PORTLAND, Ore. (KOIN) — Pearl Ireton has dedicated her life to raising children who, as babies, had little chance of surviving. With her husband, Pat, Ireton has raised and fostered more than nine children.
“They’re basically our kids that we raised. We treat them as our kids,” she said. “The older sisters treat them as their siblings.”
One child, Kori, was born with a flat-line EEG, meaning no brain waves. They didn’t expect her to make it.
“And she didn’t move a lot,” Ireton said. “She just always had a smile on her face.”
That was more than 30 years ago, when they all lived in San Diego. Ireton, a licensed vocational nurse, worked with Kori’s parents.
“We told the parents, ‘This is what to do and we’d like to adopt her if you guys are OK with that,’” Ireton said. “And they both started crying and said ‘You mean, she’s going to live?’ So we worked with them and reunited. She went back to them and we kept real close. We flew down for her high school graduation, then I have a picture of her graduating from college.”
Kori opened up their hearts, she said.
“She was our first and that kind of clinched us,” Ireton said.
The Iretons would go on to welcome six special needs children into their home. Life as both a mother and a nurse became the norm for Ireton.
The couple took the children — Ray, Kristyn, Jennifer, Alex, Noah and Mason — and relocated to an ocean-front home in Pacific City. They lived there for more than three decades.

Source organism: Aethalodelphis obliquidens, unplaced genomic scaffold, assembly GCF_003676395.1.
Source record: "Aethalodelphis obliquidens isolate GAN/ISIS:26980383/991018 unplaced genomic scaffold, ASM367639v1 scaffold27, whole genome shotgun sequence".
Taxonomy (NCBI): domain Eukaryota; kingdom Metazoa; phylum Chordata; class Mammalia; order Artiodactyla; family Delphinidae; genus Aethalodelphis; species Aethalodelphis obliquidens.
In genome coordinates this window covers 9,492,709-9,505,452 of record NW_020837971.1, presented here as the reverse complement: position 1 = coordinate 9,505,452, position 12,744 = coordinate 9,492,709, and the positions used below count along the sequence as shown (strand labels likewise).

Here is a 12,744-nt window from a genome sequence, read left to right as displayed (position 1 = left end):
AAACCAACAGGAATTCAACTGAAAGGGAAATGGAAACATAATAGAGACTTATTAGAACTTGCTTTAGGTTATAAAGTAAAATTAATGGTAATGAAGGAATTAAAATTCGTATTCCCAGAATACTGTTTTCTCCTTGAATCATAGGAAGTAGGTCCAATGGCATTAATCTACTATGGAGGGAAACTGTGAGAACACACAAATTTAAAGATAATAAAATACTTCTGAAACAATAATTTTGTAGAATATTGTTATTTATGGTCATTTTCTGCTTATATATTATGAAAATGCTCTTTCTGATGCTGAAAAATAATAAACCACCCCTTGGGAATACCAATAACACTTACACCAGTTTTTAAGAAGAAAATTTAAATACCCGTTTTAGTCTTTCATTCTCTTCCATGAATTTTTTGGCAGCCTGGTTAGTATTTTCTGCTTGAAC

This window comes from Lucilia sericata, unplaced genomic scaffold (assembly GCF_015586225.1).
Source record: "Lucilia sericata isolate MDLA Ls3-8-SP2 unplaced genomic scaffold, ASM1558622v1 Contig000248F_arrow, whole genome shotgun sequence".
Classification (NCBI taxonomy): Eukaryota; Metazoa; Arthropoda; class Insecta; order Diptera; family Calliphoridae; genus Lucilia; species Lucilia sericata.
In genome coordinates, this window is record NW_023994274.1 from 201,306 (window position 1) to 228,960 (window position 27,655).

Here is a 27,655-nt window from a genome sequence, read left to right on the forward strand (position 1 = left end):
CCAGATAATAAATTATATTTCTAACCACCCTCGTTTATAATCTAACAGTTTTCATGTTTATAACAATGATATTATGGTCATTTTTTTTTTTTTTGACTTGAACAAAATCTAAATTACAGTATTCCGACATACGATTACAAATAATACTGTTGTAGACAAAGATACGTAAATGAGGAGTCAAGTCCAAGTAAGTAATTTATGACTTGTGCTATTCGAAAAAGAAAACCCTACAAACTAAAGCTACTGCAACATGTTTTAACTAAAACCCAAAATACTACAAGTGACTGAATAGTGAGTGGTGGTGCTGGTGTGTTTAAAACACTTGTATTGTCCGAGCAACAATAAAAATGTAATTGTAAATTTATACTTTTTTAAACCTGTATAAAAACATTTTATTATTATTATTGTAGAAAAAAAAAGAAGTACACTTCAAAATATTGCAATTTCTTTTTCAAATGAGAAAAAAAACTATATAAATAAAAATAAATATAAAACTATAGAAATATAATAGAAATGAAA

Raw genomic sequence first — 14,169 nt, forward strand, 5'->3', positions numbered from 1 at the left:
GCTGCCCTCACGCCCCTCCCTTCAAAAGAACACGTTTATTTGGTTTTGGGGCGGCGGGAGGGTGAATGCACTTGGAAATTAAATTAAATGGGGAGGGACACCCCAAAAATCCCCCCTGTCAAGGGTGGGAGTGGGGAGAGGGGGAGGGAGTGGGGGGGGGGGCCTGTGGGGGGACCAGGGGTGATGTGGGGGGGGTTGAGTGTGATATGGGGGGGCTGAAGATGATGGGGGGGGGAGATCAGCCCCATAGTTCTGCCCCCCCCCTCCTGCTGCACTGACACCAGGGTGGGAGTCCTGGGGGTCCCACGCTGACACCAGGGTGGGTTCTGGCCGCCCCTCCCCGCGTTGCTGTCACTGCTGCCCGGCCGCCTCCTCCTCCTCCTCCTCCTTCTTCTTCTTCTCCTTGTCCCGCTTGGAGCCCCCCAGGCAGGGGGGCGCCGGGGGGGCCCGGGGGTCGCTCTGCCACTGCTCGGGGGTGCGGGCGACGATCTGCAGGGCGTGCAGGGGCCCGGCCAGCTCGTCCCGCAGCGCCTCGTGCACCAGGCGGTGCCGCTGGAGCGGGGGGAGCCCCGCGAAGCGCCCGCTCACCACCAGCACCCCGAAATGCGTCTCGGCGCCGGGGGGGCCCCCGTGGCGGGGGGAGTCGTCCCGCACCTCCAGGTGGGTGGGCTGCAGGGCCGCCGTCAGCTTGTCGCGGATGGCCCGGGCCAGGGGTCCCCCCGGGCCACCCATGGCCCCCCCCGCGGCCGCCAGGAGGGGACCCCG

Like Kori, Mason’s chances of survival were nil.
“He had a g-tube, gastronomy feeding tube, until he was 18,” Ireton said. “I mean, he went to high school with it, to play track, and finally we were able to take it out.”
But he survived. Now in his 30s, Mason is married and living in Portland.
There were painful moments, too. Ireton said five of the children they raised ended up not surviving. There were others who lived with them before going back to their biological parents.
Her husband, always at her side, said that Ireton is truly a “remarkable woman.”
“Pearl’s the most positive, happy, coolest person and beautiful that I’ve ever met,” he said.
For her children, she’s a gentle caretaker and tough protector.
She encourages more people to become foster parents.
“My main thing is — and what I’ll always fight for — is kids need to be in homes,” she said.
“Don’t be in it for the money because it’s not there, but do it because it’s the right thing to do. Plain and simple. It’s the right thing to do. These kids need love,” she said.